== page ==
In this trip to China, I brought my camera with me with this shoot in mind. I wanted to return to my childhood neighborhood and capture those memories. I moved to the United States when I was nine. All I had was an address and vague memory of the neighborhood.
The street leading to my neighborhood is called “高第街” (Gao Di Jie), it’s full of stores on both sides. The smell of leather products never left the street. After twenty years, this street has certainly passed its prime. I remember when I return home after school, this street was always full of people. I got pushed and shuffled around many times like moving through a crowded bus before I can make it across. Now, it looks more modern, but not as lively. As development has already reached the front of this street, I’m afraid it wouldn’t be here the next time I visit.
The area I lived in is called “许地” (Xu Di). This area usually goes unnoticed because… look at it. Why would you ever want to go into this tiny dark alley (about 3ft wide), with a wall at the end telling you it’s a dead end?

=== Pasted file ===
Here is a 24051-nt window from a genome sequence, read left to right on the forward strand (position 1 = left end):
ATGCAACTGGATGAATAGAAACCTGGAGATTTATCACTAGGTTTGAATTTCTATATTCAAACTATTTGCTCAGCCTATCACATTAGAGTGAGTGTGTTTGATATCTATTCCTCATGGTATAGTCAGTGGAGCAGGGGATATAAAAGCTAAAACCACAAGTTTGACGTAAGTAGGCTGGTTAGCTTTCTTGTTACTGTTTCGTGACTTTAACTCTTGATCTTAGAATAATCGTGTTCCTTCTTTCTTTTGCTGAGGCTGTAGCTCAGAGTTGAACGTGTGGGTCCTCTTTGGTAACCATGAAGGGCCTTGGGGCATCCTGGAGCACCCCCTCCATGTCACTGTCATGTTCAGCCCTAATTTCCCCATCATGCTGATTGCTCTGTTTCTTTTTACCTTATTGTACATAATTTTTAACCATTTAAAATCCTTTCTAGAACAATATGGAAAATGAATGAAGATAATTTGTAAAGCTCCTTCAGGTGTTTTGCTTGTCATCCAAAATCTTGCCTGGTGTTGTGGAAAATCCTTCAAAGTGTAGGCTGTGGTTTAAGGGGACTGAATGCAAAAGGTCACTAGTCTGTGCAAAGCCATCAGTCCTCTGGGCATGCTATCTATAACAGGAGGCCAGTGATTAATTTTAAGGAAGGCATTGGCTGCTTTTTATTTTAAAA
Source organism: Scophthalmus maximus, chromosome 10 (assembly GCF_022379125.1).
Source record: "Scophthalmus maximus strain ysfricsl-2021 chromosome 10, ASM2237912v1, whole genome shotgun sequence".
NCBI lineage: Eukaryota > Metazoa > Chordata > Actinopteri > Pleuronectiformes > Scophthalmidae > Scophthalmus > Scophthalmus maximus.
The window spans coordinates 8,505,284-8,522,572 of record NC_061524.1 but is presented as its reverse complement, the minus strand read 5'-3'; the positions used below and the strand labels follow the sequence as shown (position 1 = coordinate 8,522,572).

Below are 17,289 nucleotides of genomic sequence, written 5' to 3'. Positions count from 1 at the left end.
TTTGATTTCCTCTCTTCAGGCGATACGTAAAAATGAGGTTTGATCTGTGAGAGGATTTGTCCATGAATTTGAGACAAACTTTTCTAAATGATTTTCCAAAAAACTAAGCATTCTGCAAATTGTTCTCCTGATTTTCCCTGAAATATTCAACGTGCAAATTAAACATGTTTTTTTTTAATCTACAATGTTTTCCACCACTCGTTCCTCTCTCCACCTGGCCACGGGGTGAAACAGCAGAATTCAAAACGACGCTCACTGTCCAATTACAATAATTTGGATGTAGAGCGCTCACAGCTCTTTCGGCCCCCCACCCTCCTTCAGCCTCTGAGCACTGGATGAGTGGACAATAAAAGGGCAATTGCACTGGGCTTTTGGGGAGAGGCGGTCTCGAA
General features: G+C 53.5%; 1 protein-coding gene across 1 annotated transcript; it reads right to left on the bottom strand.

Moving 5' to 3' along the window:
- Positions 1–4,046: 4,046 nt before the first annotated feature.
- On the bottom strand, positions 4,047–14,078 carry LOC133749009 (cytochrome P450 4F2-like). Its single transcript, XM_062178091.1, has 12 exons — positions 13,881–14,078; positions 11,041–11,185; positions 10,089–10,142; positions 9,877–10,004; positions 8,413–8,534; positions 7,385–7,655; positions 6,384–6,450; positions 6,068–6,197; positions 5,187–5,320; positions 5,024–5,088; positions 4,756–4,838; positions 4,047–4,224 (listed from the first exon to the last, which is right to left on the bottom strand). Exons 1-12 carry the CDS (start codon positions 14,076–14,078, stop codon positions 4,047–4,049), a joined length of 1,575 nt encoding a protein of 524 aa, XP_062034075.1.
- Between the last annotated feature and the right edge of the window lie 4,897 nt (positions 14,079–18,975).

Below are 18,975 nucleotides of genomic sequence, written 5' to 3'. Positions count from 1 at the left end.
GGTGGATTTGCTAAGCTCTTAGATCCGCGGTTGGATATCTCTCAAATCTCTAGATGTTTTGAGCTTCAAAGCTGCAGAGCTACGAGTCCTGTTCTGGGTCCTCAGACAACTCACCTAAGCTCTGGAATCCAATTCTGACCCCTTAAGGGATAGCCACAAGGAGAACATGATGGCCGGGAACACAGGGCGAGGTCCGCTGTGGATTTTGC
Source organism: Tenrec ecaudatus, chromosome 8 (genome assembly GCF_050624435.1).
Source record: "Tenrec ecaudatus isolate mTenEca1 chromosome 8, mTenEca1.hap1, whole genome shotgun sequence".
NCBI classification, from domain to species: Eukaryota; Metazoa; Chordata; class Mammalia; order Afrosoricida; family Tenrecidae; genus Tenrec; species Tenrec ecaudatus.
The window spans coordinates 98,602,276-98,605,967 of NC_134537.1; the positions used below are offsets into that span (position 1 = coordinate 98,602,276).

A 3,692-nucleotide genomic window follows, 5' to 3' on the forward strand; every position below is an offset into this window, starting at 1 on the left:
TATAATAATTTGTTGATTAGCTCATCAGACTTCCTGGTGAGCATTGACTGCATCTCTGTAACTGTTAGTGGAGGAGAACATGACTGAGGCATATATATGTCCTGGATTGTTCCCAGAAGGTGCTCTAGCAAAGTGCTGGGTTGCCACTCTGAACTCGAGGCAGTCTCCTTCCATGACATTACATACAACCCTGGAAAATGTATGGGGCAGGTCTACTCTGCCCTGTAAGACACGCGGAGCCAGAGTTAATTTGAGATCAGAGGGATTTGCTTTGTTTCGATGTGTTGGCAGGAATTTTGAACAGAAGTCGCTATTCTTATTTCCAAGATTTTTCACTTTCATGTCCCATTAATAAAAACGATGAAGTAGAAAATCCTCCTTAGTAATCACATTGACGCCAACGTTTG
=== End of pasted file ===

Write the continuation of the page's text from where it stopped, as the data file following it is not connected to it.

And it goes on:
About half way down this alley is where I used to live, 许地 4-1, the door with a red poster. It used to be a wooden door. The walls also have been reconstructed with concrete to support the new metal door. I can’t imagine what it’s like inside. Neighbors told me it is only used for storage now. I remember my “house” was under someone’s staircase, must’ve been less than 200 sqft. My parent’s bed took a half of the space, if you get off the bed, you can either sit on the chairs on opposite side or walk outside. There was no room to play. I didn’t have a bed until I was six when my father converted a sitting bench to an expandable bench/bed. My cubical at work probably has more moving space than my old house. With these memories, I have a lot of gratitude toward my parents, had they not made the many sacrifices to move and stay in the US, my life would’ve been … very different.